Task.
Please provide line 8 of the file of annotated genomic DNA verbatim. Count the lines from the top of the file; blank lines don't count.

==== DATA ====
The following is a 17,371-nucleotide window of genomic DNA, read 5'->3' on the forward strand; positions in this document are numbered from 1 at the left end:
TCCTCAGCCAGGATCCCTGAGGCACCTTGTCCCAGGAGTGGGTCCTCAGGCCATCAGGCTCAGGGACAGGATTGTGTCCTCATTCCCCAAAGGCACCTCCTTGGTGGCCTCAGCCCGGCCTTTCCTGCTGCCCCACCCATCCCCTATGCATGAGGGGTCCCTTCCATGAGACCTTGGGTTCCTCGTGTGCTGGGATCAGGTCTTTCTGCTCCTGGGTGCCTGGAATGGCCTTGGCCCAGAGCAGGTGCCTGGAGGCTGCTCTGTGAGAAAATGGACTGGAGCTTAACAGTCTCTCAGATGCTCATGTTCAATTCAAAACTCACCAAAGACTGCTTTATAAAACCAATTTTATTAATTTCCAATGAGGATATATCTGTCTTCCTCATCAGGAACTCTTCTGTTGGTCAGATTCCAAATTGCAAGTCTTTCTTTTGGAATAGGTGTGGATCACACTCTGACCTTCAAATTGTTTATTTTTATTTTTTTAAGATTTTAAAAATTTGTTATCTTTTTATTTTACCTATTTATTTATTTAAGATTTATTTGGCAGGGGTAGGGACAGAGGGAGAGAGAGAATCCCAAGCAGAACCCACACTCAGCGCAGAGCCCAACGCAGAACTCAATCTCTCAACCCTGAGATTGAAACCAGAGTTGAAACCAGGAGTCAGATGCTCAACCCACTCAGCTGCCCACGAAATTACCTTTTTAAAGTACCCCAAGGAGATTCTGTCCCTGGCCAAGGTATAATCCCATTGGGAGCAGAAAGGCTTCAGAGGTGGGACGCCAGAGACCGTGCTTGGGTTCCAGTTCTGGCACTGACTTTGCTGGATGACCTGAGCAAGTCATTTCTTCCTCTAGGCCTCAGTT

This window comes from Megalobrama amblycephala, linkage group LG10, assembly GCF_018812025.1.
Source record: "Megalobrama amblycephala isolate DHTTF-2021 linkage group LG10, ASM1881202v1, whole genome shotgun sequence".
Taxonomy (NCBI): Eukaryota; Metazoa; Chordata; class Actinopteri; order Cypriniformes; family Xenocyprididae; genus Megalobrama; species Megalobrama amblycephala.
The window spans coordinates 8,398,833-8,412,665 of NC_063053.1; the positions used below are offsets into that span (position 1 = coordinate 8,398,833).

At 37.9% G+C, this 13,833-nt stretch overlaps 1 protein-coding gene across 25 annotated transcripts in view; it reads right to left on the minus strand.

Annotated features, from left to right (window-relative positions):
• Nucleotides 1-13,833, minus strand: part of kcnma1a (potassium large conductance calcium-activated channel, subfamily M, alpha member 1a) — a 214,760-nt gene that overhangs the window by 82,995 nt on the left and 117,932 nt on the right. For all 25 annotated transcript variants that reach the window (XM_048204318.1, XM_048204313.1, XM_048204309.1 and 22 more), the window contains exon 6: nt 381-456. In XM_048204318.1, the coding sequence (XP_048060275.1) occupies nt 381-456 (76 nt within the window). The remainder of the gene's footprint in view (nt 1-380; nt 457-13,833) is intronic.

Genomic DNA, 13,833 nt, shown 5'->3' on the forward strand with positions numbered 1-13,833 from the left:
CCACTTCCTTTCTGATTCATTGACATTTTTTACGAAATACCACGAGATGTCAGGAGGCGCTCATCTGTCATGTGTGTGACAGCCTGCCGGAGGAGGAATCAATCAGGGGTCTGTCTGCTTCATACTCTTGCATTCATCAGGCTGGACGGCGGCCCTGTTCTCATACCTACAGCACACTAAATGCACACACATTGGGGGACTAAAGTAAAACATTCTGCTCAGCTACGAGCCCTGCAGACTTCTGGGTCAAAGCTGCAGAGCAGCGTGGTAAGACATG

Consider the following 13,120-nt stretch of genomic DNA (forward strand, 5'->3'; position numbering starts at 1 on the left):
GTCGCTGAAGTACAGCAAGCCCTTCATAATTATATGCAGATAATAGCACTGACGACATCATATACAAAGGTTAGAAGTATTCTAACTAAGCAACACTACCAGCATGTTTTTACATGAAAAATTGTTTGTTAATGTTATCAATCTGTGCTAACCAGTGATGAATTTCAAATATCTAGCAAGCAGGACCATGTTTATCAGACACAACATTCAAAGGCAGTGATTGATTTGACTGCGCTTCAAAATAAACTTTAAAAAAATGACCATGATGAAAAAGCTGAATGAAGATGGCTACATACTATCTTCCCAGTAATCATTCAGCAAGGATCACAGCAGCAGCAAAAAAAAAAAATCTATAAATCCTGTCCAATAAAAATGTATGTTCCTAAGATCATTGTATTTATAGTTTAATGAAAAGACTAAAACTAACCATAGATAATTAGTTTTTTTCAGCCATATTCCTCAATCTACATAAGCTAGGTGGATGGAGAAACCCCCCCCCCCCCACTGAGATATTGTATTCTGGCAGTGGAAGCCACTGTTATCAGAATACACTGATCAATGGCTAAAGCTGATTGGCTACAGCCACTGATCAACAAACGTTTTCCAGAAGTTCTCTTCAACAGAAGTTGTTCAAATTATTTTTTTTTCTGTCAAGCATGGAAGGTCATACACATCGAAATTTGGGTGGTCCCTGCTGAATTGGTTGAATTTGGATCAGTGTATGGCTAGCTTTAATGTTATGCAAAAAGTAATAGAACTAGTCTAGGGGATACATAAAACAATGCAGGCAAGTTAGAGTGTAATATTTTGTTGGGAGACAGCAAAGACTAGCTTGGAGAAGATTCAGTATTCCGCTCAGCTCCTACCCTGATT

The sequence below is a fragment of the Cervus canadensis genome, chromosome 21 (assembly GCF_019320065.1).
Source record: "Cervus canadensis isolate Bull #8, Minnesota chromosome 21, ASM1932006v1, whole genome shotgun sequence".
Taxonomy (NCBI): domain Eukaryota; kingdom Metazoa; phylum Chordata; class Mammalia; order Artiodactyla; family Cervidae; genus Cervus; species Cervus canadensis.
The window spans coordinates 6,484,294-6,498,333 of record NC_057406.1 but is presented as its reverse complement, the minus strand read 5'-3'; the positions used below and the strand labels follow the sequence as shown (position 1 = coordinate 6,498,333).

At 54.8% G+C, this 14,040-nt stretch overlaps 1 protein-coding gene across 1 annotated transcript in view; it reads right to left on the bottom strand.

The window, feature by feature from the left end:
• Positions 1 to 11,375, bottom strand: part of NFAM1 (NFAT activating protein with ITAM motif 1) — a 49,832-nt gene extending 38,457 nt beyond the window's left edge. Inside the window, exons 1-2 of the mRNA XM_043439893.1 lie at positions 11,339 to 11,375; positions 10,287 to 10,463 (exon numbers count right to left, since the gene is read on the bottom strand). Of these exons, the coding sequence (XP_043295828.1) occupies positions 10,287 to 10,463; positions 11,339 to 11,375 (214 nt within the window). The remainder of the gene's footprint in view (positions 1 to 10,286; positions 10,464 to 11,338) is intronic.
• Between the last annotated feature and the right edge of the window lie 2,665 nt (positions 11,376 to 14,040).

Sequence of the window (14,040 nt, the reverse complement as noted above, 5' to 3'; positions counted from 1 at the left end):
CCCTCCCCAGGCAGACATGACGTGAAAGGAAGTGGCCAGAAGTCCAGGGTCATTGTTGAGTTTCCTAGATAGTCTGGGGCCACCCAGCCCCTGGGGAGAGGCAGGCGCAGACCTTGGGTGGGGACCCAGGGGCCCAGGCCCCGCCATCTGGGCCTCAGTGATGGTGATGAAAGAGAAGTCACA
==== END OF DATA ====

Annotated features, from left to right (window-relative positions):